You said.posted by: 1644 on December 21, 2017 11:10am
tcc: Whether or not that detective was liable, the number of times he has been sued make him expensive.  Legal representation is expensive, and, in civil rights cases, a winning plaintiff gets legal fees but a winning defendant gets nothing.  So, even though the city prevailed in Conklin’s trial, the city was out a large sum for his defense.  (An insurance company may have picked up much of the cost, pick the city will pay in increased premiums. ) 

So now the city will have to pay out and these cops keep there jobs to do the same thing again.

posted by: 1644 on January 13, 2018  9:25am

A couple of observations:
1. The state’s attorney can enter a nolle on his own.  If he thinks the case isn’t worth prosecuting, which he apparently doesn’t, he should just enter the nolle.  Neither the defendant nor the court can stop him.  Its entry is an exercise of his prosecutorial discretion.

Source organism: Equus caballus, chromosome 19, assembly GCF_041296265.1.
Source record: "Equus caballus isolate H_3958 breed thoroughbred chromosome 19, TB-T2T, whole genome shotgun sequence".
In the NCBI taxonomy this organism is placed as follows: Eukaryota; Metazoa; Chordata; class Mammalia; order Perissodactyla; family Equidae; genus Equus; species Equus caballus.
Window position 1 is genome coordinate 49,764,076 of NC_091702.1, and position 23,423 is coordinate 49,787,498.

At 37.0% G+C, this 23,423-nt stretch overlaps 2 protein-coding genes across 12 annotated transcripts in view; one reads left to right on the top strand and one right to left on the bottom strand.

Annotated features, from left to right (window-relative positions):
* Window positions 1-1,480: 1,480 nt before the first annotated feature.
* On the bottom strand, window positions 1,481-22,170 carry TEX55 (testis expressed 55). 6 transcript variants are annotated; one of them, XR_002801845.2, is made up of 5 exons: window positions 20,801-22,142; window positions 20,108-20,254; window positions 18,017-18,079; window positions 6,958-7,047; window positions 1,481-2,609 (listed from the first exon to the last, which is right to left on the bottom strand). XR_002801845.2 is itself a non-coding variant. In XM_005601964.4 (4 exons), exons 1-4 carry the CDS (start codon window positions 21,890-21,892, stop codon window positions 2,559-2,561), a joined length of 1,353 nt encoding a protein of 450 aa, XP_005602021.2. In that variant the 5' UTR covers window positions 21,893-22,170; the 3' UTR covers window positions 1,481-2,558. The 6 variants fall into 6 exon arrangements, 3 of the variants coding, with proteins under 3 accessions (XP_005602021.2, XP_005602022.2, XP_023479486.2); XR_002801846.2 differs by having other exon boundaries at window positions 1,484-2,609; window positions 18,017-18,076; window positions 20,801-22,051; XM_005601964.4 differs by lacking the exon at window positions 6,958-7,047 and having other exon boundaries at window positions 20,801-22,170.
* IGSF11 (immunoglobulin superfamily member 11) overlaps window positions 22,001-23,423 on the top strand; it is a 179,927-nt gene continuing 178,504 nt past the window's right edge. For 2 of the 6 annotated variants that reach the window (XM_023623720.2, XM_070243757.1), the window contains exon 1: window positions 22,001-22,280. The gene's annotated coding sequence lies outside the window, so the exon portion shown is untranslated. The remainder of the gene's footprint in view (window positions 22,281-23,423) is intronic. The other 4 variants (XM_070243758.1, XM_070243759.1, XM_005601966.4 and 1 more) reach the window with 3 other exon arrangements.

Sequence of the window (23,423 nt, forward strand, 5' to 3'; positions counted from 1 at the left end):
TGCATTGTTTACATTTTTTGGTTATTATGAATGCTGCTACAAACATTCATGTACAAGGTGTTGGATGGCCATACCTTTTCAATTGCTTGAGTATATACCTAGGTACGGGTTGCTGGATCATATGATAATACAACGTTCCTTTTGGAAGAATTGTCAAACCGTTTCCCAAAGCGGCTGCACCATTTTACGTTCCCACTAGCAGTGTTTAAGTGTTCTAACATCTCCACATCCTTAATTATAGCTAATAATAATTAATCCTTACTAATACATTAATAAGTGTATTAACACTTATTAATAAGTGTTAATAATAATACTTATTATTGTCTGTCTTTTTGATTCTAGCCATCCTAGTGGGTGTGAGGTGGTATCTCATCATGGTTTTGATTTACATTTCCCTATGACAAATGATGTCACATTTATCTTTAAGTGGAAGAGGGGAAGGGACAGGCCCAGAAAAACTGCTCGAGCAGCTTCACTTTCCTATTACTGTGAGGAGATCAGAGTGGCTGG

2. Before the court could dismiss the charges, it would need to decide that the evidence, looked at from the a viewpoint favorable to the state, could not support the charges.  At this point, nothing has been introduced into evidence.  The court cannot consider the videotape, because it has not been introduced.  In fact, I doubt the defendant has even asked for a Bill of Particulars setting forth the facts upon which the state rests its case.  Were he do do so, the court could then examine the Bill and determine if, if those facts were proven, they would support the charges.  If the court determined that the facts alleged could support the charges, the court could not dismiss the charges.  If the facts alleged, even if proven, could not support the charges, the court would need to dismiss the charges.